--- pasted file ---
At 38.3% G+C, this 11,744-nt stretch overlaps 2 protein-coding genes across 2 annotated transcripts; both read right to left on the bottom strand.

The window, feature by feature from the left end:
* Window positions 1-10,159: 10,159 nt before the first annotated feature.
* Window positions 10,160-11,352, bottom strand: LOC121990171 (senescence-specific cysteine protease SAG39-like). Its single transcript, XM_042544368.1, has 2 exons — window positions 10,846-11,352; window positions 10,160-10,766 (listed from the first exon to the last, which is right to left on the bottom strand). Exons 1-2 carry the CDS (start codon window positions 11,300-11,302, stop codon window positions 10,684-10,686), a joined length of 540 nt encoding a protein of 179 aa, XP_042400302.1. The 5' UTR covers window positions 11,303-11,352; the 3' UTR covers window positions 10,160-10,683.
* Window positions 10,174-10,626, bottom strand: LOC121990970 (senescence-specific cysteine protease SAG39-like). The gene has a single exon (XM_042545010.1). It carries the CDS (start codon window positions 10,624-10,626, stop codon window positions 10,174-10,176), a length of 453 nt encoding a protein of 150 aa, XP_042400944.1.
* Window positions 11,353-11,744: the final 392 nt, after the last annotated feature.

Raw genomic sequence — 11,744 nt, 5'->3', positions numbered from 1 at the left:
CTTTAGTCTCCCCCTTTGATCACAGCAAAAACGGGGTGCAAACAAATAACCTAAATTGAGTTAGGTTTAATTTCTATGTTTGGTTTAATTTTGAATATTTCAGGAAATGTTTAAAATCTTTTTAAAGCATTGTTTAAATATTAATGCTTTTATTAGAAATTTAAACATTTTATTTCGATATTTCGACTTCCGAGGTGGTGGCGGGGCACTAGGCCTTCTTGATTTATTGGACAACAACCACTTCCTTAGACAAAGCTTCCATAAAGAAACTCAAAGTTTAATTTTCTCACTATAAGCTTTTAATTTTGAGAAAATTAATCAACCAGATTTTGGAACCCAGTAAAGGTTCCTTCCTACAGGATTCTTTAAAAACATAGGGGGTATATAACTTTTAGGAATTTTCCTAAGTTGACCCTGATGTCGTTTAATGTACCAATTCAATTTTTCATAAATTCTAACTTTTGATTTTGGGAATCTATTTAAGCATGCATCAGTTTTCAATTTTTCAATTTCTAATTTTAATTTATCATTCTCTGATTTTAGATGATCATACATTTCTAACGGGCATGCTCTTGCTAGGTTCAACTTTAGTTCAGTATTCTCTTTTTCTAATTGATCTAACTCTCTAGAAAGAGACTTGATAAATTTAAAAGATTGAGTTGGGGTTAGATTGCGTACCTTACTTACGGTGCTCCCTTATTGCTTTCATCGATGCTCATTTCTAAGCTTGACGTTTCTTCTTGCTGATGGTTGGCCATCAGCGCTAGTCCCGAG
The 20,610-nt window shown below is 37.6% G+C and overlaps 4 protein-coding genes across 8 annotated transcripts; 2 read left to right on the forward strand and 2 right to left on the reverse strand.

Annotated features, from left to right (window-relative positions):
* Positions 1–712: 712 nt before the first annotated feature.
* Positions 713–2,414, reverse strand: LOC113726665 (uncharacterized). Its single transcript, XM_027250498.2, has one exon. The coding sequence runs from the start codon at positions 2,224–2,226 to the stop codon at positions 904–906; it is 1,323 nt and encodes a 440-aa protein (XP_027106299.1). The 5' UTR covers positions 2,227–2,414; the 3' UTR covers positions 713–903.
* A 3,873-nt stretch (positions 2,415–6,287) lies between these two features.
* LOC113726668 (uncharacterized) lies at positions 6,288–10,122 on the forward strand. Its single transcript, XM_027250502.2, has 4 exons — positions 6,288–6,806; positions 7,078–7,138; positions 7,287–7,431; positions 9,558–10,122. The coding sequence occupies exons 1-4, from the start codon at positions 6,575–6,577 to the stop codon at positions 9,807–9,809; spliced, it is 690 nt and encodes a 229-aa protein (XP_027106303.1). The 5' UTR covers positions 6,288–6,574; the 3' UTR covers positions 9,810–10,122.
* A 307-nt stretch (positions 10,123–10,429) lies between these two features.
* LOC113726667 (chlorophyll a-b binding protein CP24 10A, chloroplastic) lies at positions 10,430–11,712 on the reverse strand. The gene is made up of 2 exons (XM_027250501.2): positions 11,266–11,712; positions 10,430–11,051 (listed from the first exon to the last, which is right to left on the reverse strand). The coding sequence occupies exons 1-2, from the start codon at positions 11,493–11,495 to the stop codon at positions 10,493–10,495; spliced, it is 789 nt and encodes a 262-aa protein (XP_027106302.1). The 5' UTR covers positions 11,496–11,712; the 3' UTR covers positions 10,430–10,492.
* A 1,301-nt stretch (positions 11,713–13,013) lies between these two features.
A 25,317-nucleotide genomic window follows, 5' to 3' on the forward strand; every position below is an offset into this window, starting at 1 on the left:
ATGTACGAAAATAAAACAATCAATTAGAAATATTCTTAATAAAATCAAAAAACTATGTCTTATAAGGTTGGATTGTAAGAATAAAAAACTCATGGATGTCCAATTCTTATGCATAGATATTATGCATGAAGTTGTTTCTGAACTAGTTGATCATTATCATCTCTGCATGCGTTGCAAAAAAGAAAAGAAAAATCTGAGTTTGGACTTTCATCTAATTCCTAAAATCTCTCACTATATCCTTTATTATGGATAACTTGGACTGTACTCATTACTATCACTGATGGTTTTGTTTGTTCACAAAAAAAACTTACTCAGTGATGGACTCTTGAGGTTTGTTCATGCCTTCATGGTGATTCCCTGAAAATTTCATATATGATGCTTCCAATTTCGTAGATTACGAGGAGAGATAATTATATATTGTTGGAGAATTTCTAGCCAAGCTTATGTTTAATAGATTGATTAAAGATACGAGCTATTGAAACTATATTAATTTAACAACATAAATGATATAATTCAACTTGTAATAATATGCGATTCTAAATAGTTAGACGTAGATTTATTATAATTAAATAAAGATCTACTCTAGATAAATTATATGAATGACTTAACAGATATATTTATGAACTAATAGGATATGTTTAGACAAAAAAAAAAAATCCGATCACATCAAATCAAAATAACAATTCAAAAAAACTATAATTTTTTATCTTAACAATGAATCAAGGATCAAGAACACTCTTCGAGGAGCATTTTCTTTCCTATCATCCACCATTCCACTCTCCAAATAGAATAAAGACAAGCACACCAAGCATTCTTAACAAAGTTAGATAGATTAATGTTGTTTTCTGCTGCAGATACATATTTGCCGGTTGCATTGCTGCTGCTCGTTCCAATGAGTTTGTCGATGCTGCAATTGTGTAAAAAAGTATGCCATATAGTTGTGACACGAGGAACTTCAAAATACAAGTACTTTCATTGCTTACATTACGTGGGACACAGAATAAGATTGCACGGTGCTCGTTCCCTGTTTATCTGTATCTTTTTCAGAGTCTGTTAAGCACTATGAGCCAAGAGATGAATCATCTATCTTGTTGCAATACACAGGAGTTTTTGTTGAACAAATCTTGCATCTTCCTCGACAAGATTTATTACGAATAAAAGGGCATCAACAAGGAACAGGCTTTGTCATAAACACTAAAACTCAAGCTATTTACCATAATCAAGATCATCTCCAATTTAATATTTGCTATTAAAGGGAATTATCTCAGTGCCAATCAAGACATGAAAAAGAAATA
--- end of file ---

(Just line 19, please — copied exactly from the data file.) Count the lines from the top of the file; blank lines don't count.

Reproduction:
ATGTACGAAAATAAAACAATCAATTAGAAATATTCTTAATAAAATCAAAAAACTATGTCTTATAAGGTTGGATTGTAAGAATAAAAAACTCATGGATGTCCAATTCTTATGCATAGATATTATGCATGAAGTTGTTTCTGAACTAGTTGATCATTATCATCTCTGCATGCGTTGCAAAAAAGAAAAGAAAAATCTGAGTTTGGACTTTCATCTAATTCCTAAAATCTCTCACTATATCCTTTATTATGGATAACTTGGACTGTACTCATTACTATCACTGATGGTTTTGTTTGTTCACAAAAAAAACTTACTCAGTGATGGACTCTTGAGGTTTGTTCATGCCTTCATGGTGATTCCCTGAAAATTTCATATATGATGCTTCCAATTTCGTAGATTACGAGGAGAGATAATTATATATTGTTGGAGAATTTCTAGCCAAGCTTATGTTTAATAGATTGATTAAAGATACGAGCTATTGAAACTATATTAATTTAACAACATAAATGATATAATTCAACTTGTAATAATATGCGATTCTAAATAGTTAGACGTAGATTTATTATAATTAAATAAAGATCTACTCTAGATAAATTATATGAATGACTTAACAGATATATTTATGAACTAATAGGATATGTTTAGACAAAAAAAAAAAATCCGATCACATCAAATCAAAATAACAATTCAAAAAAACTATAATTTTTTATCTTAACAATGAATCAAGGATCAAGAACACTCTTCGAGGAGCATTTTCTTTCCTATCATCCACCATTCCACTCTCCAAATAGAATAAAGACAAGCACACCAAGCATTCTTAACAAAGTTAGATAGATTAATGTTGTTTTCTGCTGCAGATACATATTTGCCGGTTGCATTGCTGCTGCTCGTTCCAATGAGTTTGTCGATGCTGCAATTGTGTAAAAAAGTATGCCATATAGTTGTGACACGAGGAACTTCAAAATACAAGTACTTTCATTGCTTACATTACGTGGGACACAGAATAAGATTGCACGGTGCTCGTTCCCTGTTTATCTGTATCTTTTTCAGAGTCTGTTAAGCACTATGAGCCAAGAGATGAATCATCTATCTTGTTGCAATACACAGGAGTTTTTGTTGAACAAATCTTGCATCTTCCTCGACAAGATTTATTACGAATAAAAGGGCATCAACAAGGAACAGGCTTTGTCATAAACACTAAAACTCAAGCTATTTACCATAATCAAGATCATCTCCAATTTAATATTTGCTATTAAAGGGAATTATCTCAGTGCCAATCAAGACATGAAAAAGAAATA